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SOC implementation stages

SOC implementation stages

A SOC is a team consisting primarily of security analysts organized for the purpose of identifying, analyzing, responding to, reporting, and preventing cyber security incidents. The work of this center is to protect computer networks against unauthorized activities. This may include activities such as monitoring, detection, analysis like analyzing patterns and common patterns of activity by threat actors, and activities related to incident response and systems recovery.

SOC implementation stages

Building a Security Operations Center (SOC)

A security operations center, in addition to security analysts, needs someone to oversee and manage its multiple, complex, and dynamic components. The SOC manager is usually busy solving various challenges, both inside and outside the security operations center. The security operations center manager is responsible for prioritizing tasks and organizing resources, and the ultimate goal in performing these tasks is to detect, investigate, and deal with incidents that may affect the business.

The SOC manager must develop a workflow model and implement Standard Operating Procedures (SOP) for the incident management process; Trends that will guide analysts in triage and incident response processes.

Defining repeatable processes for incident triage and investigation standardizes what a SOC analyst does and ensures that no important tasks are missed.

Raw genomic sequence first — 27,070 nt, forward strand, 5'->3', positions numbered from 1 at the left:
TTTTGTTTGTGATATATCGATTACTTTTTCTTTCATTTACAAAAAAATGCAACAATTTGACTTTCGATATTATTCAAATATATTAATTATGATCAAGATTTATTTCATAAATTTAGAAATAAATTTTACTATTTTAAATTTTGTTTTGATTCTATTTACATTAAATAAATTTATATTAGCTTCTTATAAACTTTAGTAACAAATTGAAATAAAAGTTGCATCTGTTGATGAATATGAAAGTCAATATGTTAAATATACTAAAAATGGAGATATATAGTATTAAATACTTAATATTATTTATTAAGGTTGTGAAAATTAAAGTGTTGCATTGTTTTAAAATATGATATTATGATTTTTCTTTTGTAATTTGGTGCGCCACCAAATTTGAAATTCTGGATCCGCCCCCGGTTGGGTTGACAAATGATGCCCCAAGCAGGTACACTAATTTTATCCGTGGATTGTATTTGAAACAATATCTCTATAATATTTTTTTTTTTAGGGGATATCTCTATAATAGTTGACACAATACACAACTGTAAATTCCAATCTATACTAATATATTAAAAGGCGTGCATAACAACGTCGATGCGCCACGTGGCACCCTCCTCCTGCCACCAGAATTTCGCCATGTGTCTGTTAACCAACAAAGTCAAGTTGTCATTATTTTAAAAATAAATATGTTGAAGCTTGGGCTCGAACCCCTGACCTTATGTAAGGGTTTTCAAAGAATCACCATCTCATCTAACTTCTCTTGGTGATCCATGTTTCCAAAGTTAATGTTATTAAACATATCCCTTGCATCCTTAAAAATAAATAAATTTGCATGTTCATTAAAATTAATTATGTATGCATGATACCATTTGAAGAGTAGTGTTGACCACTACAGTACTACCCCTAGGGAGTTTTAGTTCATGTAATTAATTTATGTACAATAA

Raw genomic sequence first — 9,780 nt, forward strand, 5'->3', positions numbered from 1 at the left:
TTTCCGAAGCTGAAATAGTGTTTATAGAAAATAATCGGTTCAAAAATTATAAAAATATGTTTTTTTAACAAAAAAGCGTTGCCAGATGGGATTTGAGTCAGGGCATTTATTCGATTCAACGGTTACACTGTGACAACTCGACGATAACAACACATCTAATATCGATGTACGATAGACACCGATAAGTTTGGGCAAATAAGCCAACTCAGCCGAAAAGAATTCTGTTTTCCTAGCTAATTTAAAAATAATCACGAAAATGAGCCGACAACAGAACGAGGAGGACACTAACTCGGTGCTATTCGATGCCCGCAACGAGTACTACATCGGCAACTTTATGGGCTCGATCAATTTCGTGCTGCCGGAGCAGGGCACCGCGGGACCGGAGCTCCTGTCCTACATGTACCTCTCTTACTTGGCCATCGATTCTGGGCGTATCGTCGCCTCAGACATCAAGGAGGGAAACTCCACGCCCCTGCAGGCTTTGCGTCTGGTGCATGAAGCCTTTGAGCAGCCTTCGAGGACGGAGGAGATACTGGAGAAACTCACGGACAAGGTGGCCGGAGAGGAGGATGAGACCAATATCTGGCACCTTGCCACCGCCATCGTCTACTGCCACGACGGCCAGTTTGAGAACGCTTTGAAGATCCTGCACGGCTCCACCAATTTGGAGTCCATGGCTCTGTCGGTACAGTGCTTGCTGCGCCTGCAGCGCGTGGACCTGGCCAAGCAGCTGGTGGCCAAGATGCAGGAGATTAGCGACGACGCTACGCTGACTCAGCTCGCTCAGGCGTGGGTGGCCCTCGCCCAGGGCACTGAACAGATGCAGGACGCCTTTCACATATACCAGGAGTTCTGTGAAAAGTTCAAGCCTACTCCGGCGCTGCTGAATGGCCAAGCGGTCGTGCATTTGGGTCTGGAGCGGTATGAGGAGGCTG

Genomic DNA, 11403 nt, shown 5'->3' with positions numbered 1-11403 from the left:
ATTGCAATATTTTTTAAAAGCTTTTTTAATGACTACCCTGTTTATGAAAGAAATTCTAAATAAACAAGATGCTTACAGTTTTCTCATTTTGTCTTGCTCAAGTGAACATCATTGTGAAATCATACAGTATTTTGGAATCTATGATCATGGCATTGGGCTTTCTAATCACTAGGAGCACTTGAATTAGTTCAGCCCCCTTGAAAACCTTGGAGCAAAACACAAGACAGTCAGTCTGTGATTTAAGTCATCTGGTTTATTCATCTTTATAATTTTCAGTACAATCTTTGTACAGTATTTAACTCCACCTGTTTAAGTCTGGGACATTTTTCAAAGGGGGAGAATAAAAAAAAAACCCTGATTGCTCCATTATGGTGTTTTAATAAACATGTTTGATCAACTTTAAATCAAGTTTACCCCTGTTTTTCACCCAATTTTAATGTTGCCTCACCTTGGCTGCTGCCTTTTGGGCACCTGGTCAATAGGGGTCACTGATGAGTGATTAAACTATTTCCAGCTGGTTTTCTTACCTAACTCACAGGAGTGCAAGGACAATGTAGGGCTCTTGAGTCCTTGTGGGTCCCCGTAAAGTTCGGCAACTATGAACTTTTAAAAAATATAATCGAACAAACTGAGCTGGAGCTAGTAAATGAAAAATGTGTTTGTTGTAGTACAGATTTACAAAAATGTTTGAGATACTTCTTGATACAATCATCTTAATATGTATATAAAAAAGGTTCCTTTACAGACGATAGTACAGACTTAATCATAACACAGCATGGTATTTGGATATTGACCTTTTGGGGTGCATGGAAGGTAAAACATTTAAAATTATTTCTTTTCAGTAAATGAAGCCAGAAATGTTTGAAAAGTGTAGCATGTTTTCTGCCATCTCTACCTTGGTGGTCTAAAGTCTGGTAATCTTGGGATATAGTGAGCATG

By creating a repeatable workflow for incident management, the responsibilities and actions of team members are fully defined, from creating an initial alert and assessment at Level 1 to handing over to Level 2 or 3 personnel. In addition, resource allocation will be much more efficient when tasks are performed based on workflow.

One of the most widely used incident response process models is the DOE / CIAC model, which consists of six phases: preparation, identification, containment, destruction, recovery, and learning from incidents.

What are SOC implementation stages

To set up a Security Operations Center, you need to follow the implementation stages. In the following, we will briefly describe these steps.

Step 1

Assess your organization’s current capabilities. Limit the scope of work to critical operations, including Monitoring, Detection, and Response Recovery. Try to perform critical operations of the organization as much as you can without delay. Consider business goals and make policies accordingly.

Step 2

In the second step of implementing a SOC security operations center, you should identify the most important risks that the organization has suffered from in the past. For example, phishing attacks.

Now you have to choose your solution according to these attacks. Of course, don’t forget that your solution today needs to be scalable, and it needs to meet the future needs of your SOC Security Operations Center. By shrinking the scope, you can get your security operations center up and running faster and get you to success faster.

SOC implementation stages

Step 3

Before you start implementing your Security Operations Center, don’t forget the basics. Sometimes we get so involved in the implementation that we forget the basic vital points. Ensure all SOC staff devices are secure before any implementation. Mobile phones, laptops should all be tested and ensure their correct functioning.

Then set up a mechanism so that SOC security operations center unit employees can perform their operations in a completely secure and remote manner. Make sure your authentication system is performing well.